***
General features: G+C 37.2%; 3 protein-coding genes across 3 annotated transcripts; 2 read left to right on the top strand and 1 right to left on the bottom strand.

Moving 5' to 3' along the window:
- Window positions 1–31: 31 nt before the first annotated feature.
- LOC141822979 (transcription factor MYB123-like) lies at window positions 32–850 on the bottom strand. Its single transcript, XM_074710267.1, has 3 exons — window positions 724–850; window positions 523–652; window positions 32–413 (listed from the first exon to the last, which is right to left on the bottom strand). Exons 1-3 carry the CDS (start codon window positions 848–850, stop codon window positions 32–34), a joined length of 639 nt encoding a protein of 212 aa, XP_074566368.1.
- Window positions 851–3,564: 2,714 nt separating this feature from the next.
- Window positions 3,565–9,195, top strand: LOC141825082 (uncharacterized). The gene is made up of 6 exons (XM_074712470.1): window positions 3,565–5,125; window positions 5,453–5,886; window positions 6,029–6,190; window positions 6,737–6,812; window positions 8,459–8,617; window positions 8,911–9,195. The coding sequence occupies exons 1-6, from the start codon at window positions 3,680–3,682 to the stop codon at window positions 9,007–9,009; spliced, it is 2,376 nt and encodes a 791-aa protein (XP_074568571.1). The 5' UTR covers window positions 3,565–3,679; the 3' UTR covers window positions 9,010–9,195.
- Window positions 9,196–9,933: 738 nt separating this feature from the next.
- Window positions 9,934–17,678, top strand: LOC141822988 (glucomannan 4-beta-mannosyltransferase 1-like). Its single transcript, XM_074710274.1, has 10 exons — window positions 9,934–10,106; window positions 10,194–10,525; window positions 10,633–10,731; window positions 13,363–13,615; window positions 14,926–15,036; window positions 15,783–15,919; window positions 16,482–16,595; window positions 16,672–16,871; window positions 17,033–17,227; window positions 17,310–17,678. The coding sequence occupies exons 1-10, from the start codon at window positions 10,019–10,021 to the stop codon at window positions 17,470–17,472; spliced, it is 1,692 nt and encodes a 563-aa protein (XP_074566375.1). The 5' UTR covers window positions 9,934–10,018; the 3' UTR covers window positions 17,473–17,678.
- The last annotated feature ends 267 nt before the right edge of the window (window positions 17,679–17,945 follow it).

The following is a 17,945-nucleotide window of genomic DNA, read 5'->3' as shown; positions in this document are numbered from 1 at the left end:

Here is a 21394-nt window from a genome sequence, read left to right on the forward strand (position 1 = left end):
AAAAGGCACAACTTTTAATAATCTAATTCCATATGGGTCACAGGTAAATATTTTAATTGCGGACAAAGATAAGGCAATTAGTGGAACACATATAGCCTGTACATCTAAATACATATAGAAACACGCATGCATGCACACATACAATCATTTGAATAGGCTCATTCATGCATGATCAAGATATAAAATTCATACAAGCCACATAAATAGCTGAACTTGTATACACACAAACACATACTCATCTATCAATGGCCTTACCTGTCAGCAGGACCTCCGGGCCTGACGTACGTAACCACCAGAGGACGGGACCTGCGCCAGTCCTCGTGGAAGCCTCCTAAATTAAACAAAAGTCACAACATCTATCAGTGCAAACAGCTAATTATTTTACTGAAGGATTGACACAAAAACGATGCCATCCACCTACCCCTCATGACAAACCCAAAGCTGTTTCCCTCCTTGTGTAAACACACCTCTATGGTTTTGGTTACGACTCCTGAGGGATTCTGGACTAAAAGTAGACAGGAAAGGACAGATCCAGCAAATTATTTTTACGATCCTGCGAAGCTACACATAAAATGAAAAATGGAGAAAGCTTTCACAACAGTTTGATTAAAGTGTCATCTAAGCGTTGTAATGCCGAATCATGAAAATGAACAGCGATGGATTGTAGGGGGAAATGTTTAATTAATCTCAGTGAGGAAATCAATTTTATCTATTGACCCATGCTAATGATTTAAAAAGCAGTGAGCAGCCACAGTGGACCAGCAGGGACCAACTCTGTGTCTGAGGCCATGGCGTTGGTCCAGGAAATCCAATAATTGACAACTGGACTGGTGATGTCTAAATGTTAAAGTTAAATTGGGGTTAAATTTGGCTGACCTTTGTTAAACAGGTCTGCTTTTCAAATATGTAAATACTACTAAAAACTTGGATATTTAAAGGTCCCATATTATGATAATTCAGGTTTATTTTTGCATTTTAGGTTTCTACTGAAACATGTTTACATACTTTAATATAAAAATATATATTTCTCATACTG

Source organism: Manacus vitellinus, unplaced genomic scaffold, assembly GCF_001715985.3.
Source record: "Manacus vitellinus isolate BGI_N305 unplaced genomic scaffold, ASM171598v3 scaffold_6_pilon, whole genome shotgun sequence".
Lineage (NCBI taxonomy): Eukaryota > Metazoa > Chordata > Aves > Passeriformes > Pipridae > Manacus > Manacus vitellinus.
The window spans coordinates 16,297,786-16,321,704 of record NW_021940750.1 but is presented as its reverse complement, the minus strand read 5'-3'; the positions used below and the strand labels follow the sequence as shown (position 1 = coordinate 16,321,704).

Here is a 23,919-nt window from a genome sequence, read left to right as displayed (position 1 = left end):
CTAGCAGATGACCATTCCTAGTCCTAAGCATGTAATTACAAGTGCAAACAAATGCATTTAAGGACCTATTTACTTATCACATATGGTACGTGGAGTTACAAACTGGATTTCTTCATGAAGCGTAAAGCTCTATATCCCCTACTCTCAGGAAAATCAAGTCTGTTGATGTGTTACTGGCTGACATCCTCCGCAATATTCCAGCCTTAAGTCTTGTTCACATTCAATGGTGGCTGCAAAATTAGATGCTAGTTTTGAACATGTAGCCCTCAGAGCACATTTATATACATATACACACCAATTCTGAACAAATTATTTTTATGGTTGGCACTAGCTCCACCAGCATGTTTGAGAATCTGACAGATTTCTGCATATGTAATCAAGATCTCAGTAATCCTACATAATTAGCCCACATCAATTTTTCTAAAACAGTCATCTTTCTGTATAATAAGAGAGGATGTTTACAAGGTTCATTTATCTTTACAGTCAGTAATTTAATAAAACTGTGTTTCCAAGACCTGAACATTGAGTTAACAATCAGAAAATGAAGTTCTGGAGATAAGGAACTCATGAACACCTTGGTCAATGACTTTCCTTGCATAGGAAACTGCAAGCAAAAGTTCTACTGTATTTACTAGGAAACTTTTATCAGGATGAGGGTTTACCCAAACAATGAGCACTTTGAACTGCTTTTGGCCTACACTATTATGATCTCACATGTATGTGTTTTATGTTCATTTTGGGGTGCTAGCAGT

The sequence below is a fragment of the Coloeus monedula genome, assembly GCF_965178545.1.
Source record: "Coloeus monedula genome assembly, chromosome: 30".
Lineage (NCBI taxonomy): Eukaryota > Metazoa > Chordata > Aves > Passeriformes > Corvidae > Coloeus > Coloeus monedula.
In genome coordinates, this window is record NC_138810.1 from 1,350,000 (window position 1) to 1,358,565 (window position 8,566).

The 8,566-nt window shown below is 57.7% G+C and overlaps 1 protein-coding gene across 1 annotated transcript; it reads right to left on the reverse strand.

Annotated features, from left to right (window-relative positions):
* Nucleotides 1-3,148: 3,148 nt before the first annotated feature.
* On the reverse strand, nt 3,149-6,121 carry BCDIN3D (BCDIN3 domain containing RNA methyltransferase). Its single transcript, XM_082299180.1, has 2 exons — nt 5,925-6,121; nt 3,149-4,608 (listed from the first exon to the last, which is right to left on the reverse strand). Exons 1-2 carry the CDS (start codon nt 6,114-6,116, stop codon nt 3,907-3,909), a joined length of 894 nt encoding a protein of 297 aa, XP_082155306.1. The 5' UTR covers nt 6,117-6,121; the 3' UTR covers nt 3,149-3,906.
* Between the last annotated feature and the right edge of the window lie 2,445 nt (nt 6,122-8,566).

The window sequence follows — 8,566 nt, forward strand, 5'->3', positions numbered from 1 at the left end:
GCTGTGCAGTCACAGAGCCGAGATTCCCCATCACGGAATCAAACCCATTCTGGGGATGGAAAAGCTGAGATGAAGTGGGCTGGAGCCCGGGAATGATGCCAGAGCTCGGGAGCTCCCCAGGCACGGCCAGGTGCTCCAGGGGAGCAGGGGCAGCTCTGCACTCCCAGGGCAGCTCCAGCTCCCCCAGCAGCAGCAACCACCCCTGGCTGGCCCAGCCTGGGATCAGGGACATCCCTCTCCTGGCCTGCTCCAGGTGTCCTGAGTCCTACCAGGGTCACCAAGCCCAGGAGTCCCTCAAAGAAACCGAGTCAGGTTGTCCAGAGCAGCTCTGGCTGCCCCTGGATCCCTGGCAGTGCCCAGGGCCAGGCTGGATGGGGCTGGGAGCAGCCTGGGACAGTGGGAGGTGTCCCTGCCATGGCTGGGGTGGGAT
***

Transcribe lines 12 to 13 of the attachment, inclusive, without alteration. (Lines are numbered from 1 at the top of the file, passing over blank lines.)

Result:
AAAAGGCACAACTTTTAATAATCTAATTCCATATGGGTCACAGGTAAATATTTTAATTGCGGACAAAGATAAGGCAATTAGTGGAACACATATAGCCTGTACATCTAAATACATATAGAAACACGCATGCATGCACACATACAATCATTTGAATAGGCTCATTCATGCATGATCAAGATATAAAATTCATACAAGCCACATAAATAGCTGAACTTGTATACACACAAACACATACTCATCTATCAATGGCCTTACCTGTCAGCAGGACCTCCGGGCCTGACGTACGTAACCACCAGAGGACGGGACCTGCGCCAGTCCTCGTGGAAGCCTCCTAAATTAAACAAAAGTCACAACATCTATCAGTGCAAACAGCTAATTATTTTACTGAAGGATTGACACAAAAACGATGCCATCCACCTACCCCTCATGACAAACCCAAAGCTGTTTCCCTCCTTGTGTAAACACACCTCTATGGTTTTGGTTACGACTCCTGAGGGATTCTGGACTAAAAGTAGACAGGAAAGGACAGATCCAGCAAATTATTTTTACGATCCTGCGAAGCTACACATAAAATGAAAAATGGAGAAAGCTTTCACAACAGTTTGATTAAAGTGTCATCTAAGCGTTGTAATGCCGAATCATGAAAATGAACAGCGATGGATTGTAGGGGGAAATGTTTAATTAATCTCAGTGAGGAAATCAATTTTATCTATTGACCCATGCTAATGATTTAAAAAGCAGTGAGCAGCCACAGTGGACCAGCAGGGACCAACTCTGTGTCTGAGGCCATGGCGTTGGTCCAGGAAATCCAATAATTGACAACTGGACTGGTGATGTCTAAATGTTAAAGTTAAATTGGGGTTAAATTTGGCTGACCTTTGTTAAACAGGTCTGCTTTTCAAATATGTAAATACTACTAAAAACTTGGATATTTAAAGGTCCCATATTATGATAATTCAGGTTTATTTTTGCATTTTAGGTTTCTACTGAAACATGTTTACATACTTTAATATAAAAATATATATTTCTCATACTG

Source organism: Manacus vitellinus, unplaced genomic scaffold, assembly GCF_001715985.3.